Vertical farming has become one of the buzzwords for a new type of modern farming, but is vertical farming the boon to feeding the world that it claims? Is vertical farming economically viable? A lot of these answers are still up in the air because the concept is so new, and what we call 'vertical farms' can be so variable.
Vertical farming is in its infancy. Ten years ago, vertical farms successfully grew many types of leafy green vegetables like lettuce, spinach, and arugula. Just as in home gardens, fruiting crops like tomatoes, squash, and raspberries were more difficult to grow. There is some discussion in academic circles whether crops grown in vertical farms aimed at feeding the world should be the higher-value horticultural crops or staple crops like multiple crops of wheat but with 70- to 80-day turnovers.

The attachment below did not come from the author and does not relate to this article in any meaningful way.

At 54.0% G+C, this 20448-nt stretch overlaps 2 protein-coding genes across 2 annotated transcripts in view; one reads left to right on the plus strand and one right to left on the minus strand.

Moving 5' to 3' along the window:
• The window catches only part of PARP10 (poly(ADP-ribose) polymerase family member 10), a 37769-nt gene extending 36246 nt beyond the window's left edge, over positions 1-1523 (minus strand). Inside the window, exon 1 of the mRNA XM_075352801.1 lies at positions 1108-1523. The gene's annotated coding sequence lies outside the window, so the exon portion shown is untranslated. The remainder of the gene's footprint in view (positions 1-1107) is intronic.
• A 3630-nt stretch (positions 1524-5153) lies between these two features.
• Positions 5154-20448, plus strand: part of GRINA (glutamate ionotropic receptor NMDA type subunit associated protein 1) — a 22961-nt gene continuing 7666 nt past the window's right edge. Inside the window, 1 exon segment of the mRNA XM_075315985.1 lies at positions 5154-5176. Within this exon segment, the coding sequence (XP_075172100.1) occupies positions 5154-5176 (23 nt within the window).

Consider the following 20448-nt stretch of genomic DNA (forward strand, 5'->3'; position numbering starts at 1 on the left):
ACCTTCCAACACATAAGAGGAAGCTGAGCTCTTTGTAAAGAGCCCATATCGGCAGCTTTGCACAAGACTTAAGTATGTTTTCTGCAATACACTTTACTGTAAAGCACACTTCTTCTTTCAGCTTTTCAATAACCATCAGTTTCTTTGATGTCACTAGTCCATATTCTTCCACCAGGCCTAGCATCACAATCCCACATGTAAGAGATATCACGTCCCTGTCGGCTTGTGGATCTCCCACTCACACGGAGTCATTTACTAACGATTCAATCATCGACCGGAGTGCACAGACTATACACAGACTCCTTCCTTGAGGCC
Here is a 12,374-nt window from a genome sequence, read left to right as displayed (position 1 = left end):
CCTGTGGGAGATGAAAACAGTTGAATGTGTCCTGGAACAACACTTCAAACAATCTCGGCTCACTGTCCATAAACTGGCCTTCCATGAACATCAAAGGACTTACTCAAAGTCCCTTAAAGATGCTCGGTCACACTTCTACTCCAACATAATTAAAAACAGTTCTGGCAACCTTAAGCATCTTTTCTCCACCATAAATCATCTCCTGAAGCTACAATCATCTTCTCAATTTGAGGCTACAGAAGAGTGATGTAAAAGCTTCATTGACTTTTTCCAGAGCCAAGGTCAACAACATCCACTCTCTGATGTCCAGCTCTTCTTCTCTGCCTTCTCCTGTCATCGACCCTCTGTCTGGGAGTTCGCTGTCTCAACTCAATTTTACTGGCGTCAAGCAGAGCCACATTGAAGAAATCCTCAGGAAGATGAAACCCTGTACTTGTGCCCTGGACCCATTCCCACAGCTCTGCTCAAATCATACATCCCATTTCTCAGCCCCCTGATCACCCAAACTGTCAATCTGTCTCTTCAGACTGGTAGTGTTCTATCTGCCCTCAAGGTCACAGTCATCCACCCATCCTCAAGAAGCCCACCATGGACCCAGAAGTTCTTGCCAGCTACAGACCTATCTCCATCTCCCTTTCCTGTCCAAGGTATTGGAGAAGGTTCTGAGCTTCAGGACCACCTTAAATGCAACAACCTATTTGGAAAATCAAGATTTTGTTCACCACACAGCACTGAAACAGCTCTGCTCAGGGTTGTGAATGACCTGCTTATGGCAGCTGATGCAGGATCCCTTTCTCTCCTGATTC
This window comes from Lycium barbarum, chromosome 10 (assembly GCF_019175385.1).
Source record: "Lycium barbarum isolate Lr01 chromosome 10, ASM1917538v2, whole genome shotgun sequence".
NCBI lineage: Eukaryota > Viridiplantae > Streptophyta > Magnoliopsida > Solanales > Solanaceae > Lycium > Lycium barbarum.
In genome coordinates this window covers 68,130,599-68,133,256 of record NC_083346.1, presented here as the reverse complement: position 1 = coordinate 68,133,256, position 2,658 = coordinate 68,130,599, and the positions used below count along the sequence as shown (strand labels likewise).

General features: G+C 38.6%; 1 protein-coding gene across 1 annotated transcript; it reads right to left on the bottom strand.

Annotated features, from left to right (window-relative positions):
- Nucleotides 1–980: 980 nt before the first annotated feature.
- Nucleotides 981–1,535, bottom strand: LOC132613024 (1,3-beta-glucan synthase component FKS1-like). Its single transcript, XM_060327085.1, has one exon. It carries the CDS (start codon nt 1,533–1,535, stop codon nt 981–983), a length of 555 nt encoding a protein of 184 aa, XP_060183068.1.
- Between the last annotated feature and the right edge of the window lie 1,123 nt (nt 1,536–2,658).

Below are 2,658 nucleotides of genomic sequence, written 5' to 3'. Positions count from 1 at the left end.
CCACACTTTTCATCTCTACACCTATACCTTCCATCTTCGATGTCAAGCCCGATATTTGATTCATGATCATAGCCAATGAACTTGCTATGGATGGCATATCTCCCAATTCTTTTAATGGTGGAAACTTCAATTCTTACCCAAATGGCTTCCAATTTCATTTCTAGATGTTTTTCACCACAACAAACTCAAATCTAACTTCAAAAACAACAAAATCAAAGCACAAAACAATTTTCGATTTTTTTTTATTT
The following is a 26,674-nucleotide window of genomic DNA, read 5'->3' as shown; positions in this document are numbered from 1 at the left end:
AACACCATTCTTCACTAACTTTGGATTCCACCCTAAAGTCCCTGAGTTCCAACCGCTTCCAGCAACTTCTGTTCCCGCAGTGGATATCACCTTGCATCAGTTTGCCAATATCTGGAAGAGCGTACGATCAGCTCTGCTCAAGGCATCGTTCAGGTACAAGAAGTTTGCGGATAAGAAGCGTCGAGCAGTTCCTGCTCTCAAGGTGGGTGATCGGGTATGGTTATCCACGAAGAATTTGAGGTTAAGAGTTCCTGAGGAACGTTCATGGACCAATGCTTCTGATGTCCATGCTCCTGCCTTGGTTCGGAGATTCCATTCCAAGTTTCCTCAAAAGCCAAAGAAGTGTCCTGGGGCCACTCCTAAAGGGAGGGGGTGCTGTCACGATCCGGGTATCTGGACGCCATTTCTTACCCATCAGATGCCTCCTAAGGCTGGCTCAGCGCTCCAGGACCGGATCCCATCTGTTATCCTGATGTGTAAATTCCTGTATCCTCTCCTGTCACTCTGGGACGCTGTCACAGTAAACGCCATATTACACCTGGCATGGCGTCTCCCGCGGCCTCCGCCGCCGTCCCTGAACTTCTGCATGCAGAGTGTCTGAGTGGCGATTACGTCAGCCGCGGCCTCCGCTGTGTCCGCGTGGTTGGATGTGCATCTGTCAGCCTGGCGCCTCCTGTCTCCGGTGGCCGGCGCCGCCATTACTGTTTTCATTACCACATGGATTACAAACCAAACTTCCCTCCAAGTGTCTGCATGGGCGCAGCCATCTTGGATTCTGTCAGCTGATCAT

In vertical farms, all the inputs (light, water, fertilizer) must be supplied to the plants rather than taking them for free from Mother Nature. Once a vertical farm is installed, these previously free inputs are considered operating costs.
Vertical farming has a future, but that future remains to be seen.
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